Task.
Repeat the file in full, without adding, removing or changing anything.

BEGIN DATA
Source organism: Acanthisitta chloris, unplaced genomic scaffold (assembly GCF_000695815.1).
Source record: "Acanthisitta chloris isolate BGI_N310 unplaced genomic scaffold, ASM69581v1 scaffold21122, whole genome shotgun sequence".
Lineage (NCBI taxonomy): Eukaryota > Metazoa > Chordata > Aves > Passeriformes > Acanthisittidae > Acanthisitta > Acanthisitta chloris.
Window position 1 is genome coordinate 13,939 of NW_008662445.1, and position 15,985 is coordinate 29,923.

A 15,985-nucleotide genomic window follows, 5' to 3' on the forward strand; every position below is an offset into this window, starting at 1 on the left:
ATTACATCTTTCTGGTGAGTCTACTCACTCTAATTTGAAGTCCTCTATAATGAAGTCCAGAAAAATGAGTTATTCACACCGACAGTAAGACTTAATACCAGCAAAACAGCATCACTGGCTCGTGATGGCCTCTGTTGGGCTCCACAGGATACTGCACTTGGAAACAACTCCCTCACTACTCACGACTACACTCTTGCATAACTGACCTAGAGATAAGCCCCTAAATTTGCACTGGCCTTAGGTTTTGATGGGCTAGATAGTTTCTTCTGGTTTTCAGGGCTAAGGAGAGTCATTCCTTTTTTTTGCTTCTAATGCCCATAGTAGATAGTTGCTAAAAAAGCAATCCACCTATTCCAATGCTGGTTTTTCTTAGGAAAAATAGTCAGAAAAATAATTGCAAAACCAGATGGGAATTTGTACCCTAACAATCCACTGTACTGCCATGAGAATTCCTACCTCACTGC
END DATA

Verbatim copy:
Source organism: Acanthisitta chloris, unplaced genomic scaffold (assembly GCF_000695815.1).
Source record: "Acanthisitta chloris isolate BGI_N310 unplaced genomic scaffold, ASM69581v1 scaffold21122, whole genome shotgun sequence".
Lineage (NCBI taxonomy): Eukaryota > Metazoa > Chordata > Aves > Passeriformes > Acanthisittidae > Acanthisitta > Acanthisitta chloris.
Window position 1 is genome coordinate 13,939 of NW_008662445.1, and position 15,985 is coordinate 29,923.

A 15,985-nucleotide genomic window follows, 5' to 3' on the forward strand; every position below is an offset into this window, starting at 1 on the left:
ATTACATCTTTCTGGTGAGTCTACTCACTCTAATTTGAAGTCCTCTATAATGAAGTCCAGAAAAATGAGTTATTCACACCGACAGTAAGACTTAATACCAGCAAAACAGCATCACTGGCTCGTGATGGCCTCTGTTGGGCTCCACAGGATACTGCACTTGGAAACAACTCCCTCACTACTCACGACTACACTCTTGCATAACTGACCTAGAGATAAGCCCCTAAATTTGCACTGGCCTTAGGTTTTGATGGGCTAGATAGTTTCTTCTGGTTTTCAGGGCTAAGGAGAGTCATTCCTTTTTTTTGCTTCTAATGCCCATAGTAGATAGTTGCTAAAAAAGCAATCCACCTATTCCAATGCTGGTTTTTCTTAGGAAAAATAGTCAGAAAAATAATTGCAAAACCAGATGGGAATTTGTACCCTAACAATCCACTGTACTGCCATGAGAATTCCTACCTCACTGC